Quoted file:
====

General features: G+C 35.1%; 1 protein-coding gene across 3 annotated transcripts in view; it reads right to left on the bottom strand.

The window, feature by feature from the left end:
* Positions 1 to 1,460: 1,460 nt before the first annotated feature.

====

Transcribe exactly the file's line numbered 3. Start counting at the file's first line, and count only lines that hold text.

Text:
* Positions 1 to 1,460: 1,460 nt before the first annotated feature.